like pellicle, resembling cobweb, which being removed, the cocoon is found to be oval. In color it is grayish, and its tissue differs from that of European cocoons in being wove like a bird's-nest. The caterpillar does not shut itself quite up in the cocoon, but leaves an opening, through which it escapes in the imago-shape.
The Bombyx saturnia works rapidly, completing the cocoon in three weeks; in three weeks more it quits it; and thus the silk-harvest takes up only six or seven weeks. The process of filature, or of unwinding the threads of the cocoon, is very simple, the threads, owing to the peculiar structure of the cocoon, being very readily separated from one another by the action of warm water. The fibre possesses considerable strength. One thread, twelve inches long, will bear a weight of sixty-two grains, and a cord of fifty-four threads a weight of over two pounds. The thread, however, is somewhat coarse, but efforts are being made to get it of greater fineness so as to fit it for weaving into fabrics and spinning into sewing-thread. If this Brazilian fibre passes successfully through its period of trial and experiment, it will give the world a very cheap silk, the cost of production being much less than that of European silk. The cocoon is found in great quantities in the north of Brazil. The caterpillar feeds on the tree, and withstands the inclemency of the weather. The tree is so abundant that whole ship-loads of cocoons might be collected.
The Descent of Man..—M. Gabriel de Mortillet, at the recent meeting of the French Association, after showing that certain flints found in tertiary strata bear evidences of human workmanship, goes on to prove that this tertiary precursor of man was not identical in species with the man of the present period. "If there is one fact well established," says he, "and admitted by all, it is this: that there is a succession of faunæ from one geological period to another. From stratum to stratum the fauna is modified, the animals change, and these modifications, these changes, are all the more marked in proportion as the strata are wider apart. Between two strata in contact there may exist species in common, but strata widely separated from one another have different species, and even different genera, in case they lie very wide apart. These changes occur all the more rapidly in proportion as the animals possess a more complicated organization. Thus the mollusca, having a less complicated organization than the mammals, have sometimes a far more protracted existence as species. Certain shells are found identical in two strata, in which the mammalian faunæ are very widely different. These are not mere hypotheses, but scientific data, based on direct observation of facts.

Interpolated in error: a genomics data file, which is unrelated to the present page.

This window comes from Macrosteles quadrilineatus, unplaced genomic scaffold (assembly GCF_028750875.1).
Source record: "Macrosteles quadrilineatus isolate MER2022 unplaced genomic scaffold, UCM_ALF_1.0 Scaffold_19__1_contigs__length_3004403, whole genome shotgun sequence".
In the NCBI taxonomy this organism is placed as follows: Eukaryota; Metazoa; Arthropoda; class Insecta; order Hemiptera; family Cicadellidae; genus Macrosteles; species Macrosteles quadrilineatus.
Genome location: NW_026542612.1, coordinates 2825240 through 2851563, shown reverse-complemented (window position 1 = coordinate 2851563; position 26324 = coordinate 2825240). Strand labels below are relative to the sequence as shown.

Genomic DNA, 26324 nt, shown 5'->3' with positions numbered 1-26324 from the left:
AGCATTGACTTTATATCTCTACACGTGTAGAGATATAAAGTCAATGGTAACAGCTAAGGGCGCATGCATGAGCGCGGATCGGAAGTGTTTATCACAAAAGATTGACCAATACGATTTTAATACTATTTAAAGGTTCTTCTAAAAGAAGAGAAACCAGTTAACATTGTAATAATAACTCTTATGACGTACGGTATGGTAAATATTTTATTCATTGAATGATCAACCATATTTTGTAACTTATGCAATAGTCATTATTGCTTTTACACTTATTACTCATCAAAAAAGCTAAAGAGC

"Now, since the formation of the calcareous strata of Beauce and of the loam-deposit at Thenay, in which chipped flints are found, the mammalian faunæ was completely renewed at least three times. The differences between the mammals of the Beauce limestone and the mammals of the present period are not only sufficient to characterize distinct species, but have appeared sufficient in the eyes of zoologists to warrant their classification into special genera. The mammals of the level of the Beauce limestone and of the Thenay loam all belong, almost without exception, to extinct genera—genera nearly allied to those at present existing, but yet quite distinct from them. How, then, could man, who has a most complicated organization, alone escape the action of this law? We must therefore conclude that, if, as every thing leads us to presume, the Thenay flints bear the evidences of intentional chipping, they are the work, not of the present human species, but of another species of man, possibly even of a genus the precursor of man, which would serve to fill up one of the gaps in the zoological series."
An Ancient Papyrus.—The King of Saxony has purchased, and placed in the Leipsic Library, an Egyptian papyrus on the preparation of medicines, which was found at Thebes by Dr. Ebers. It is a beautiful yellow papyrus, in a good state of preservation. It consists of 110 columns, and has written on the back a double calendar in eight columns. Each column is eight inches wide, and contains twenty-two lines. The writing is from right to left; it is all in black ink, except the beginnings of chapters,